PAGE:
Massage & Bodywork

September | October 2014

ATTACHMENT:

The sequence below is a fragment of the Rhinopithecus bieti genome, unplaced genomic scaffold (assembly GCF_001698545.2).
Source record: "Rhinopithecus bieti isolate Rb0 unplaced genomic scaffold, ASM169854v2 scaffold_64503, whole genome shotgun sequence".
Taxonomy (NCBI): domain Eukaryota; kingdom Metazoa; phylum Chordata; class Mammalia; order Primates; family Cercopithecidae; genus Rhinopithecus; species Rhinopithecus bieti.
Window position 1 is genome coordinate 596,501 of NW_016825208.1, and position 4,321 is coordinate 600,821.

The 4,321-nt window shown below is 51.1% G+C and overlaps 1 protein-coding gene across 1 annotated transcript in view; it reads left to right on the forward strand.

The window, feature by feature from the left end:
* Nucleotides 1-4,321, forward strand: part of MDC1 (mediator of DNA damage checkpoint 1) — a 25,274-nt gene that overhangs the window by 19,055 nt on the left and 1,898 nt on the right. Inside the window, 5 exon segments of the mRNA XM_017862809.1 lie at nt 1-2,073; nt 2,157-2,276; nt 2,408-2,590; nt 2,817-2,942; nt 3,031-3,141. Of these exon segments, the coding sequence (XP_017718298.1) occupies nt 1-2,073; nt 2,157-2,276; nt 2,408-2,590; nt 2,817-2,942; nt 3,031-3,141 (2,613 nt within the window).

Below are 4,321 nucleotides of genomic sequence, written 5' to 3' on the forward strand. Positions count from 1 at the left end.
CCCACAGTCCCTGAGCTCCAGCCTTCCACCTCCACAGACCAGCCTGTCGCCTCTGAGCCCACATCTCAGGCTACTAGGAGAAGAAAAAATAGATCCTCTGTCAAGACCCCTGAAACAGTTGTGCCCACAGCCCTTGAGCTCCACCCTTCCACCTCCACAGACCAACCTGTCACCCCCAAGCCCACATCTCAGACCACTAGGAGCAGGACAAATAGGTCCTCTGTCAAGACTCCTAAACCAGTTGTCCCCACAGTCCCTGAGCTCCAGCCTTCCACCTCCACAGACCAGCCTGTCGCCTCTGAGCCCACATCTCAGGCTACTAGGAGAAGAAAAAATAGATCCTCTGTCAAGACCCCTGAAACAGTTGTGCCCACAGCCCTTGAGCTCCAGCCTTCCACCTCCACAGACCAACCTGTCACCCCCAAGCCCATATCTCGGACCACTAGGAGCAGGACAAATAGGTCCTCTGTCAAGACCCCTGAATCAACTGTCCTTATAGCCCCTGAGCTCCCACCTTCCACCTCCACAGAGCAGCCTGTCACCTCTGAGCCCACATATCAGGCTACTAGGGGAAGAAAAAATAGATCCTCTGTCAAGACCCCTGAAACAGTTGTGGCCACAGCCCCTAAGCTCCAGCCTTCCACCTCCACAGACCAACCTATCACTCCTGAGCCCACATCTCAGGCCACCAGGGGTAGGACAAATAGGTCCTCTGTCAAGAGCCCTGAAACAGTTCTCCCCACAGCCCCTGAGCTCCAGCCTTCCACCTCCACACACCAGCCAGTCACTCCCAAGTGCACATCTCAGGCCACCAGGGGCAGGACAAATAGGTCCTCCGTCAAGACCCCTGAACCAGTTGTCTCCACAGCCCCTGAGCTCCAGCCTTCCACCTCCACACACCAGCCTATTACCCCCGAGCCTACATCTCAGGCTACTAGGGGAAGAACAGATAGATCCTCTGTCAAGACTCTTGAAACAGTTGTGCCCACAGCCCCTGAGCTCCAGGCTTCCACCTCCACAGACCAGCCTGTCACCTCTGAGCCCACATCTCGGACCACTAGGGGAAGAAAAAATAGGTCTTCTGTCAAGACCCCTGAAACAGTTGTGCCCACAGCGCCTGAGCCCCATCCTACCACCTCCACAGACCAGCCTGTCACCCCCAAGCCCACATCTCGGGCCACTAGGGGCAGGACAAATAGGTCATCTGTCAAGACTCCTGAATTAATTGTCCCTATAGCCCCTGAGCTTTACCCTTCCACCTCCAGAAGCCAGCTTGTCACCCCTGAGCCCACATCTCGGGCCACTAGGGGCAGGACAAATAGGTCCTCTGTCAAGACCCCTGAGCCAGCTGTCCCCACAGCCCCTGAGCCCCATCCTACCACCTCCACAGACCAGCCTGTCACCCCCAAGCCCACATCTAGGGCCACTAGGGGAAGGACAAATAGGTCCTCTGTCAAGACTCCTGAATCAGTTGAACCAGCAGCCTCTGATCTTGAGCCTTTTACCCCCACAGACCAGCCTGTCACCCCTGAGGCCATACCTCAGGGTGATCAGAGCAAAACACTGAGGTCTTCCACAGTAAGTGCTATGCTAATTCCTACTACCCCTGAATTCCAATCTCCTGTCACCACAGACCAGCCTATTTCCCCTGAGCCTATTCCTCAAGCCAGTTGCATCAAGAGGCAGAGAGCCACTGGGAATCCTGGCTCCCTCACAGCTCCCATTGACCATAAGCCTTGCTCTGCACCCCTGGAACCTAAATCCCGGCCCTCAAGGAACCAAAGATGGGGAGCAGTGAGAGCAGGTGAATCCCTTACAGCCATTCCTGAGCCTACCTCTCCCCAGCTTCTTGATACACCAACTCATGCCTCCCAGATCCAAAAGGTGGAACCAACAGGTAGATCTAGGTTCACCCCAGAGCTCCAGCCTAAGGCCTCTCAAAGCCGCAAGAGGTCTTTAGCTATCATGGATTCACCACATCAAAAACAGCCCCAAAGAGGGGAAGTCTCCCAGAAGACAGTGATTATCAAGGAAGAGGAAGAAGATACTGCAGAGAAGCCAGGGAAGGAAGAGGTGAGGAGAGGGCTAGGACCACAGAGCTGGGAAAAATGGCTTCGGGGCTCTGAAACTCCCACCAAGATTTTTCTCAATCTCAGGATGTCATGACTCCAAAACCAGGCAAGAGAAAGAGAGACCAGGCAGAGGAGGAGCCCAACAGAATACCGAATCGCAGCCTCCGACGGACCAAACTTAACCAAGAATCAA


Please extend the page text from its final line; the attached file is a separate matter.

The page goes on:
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3 Transverse processes Psoas major Vertebrae Transverse abdominis Exterior obliques Interior obliques Latissimus dorsi Quadratus lumborum 114 m a s s a g e & b o d y w o r k s e p t e m b e r / o c t o b e r 2 0 1 4 Working with the Lumbars The Thoracolumbar Fascia By Til Luchau To be human is to have back pain. As one of the most common physical disorders—affecting about 90 percent of Americans at some point in their lives— back pain is also the leading cause of disability worldwide. 1 Numerous theories regarding the primary cause of low-back pain have circulated over the years, including referred sacroiliac joint pain and nerve inflammation (early 1900s); "muscular rheumatism" (fibromyalgia) and psychological issues like "hysteria" (1920s–1930s); quadratus lumborum (QL) spasm (up until the 1950s); disc issues (1930s–1980s); transversus abdominis strength (1990s); multifidus size (2000s); and "core stability" (in the last decade). 2 While many of these theories are important in understanding back pain, up to 85 percent of cases still have no known cause. 3 Researchers have recently identified that the thoracolumbar fascia (TLF) may also contribute to low-back pain. THE THORACOLUMBAR FASCIA'S ROLE IN LOW-BACK PAIN The TLF, or lumbodorsal fascia, covers and separates many of the muscle groupings that lie posterior to the spine. It is usually depicted as a diamond-shaped structure over the lower back, connecting the gluteal fascia to the latissimus dorsi (Image 1). However, from other angles it becomes clear that this structure is much more complex. Multiple layers wrap three- technique MYOFASCIAL TECHNIQUES 1 Images 1, 2, and 3: The thoracolumbar fascia (TLF). A tough, fibrous, and multilayered confluence of fascia connecting each lower limb to the opposite-side upper limb, it is highly innervated and plays a role in many cases of back pain. The TLF wraps and connects many of the structures involved in low-back pain: the interior and exterior obliques of the abdomen, latissimus dorsi, transverse abdominis, quadratus lumborum, erector spinae and multifidi, and attaches to the psoas major fascia, as well as the spinous and transverse processes of the vertebrae. Image 1 courtesy Robert Schleip, © Image 2 courtesy Primal Pictures. Image 3 based on de Rosa and Porterfield, courtesy 2 Erector spinae Spinous processes

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